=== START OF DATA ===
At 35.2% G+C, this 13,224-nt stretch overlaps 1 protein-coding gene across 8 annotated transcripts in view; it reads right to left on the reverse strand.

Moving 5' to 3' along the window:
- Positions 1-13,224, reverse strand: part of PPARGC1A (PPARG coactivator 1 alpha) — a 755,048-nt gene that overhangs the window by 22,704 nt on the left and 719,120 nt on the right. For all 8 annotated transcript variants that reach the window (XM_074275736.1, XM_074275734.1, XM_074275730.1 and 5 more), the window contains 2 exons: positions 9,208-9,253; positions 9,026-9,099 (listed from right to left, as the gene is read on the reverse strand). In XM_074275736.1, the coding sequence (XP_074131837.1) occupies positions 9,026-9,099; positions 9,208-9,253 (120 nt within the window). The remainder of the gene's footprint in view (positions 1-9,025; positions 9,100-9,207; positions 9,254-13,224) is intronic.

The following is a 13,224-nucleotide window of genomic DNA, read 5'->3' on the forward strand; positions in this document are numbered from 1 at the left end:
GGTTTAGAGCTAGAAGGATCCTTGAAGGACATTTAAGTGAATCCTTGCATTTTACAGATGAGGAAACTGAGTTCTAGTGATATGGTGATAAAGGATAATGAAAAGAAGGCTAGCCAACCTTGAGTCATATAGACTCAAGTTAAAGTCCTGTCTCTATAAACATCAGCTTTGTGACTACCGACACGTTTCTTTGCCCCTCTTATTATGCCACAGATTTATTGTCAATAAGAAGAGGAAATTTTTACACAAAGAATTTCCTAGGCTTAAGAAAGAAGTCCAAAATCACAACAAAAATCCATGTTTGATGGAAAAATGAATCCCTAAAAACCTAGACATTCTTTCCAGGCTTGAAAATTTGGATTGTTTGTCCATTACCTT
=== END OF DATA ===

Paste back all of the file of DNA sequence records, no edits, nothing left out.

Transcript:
At 35.2% G+C, this 13,224-nt stretch overlaps 1 protein-coding gene across 8 annotated transcripts in view; it reads right to left on the reverse strand.

Moving 5' to 3' along the window:
- Positions 1-13,224, reverse strand: part of PPARGC1A (PPARG coactivator 1 alpha) — a 755,048-nt gene that overhangs the window by 22,704 nt on the left and 719,120 nt on the right. For all 8 annotated transcript variants that reach the window (XM_074275736.1, XM_074275734.1, XM_074275730.1 and 5 more), the window contains 2 exons: positions 9,208-9,253; positions 9,026-9,099 (listed from right to left, as the gene is read on the reverse strand). In XM_074275736.1, the coding sequence (XP_074131837.1) occupies positions 9,026-9,099; positions 9,208-9,253 (120 nt within the window). The remainder of the gene's footprint in view (positions 1-9,025; positions 9,100-9,207; positions 9,254-13,224) is intronic.

The following is a 13,224-nucleotide window of genomic DNA, read 5'->3' on the forward strand; positions in this document are numbered from 1 at the left end:
GGTTTAGAGCTAGAAGGATCCTTGAAGGACATTTAAGTGAATCCTTGCATTTTACAGATGAGGAAACTGAGTTCTAGTGATATGGTGATAAAGGATAATGAAAAGAAGGCTAGCCAACCTTGAGTCATATAGACTCAAGTTAAAGTCCTGTCTCTATAAACATCAGCTTTGTGACTACCGACACGTTTCTTTGCCCCTCTTATTATGCCACAGATTTATTGTCAATAAGAAGAGGAAATTTTTACACAAAGAATTTCCTAGGCTTAAGAAAGAAGTCCAAAATCACAACAAAAATCCATGTTTGATGGAAAAATGAATCCCTAAAAACCTAGACATTCTTTCCAGGCTTGAAAATTTGGATTGTTTGTCCATTACCTT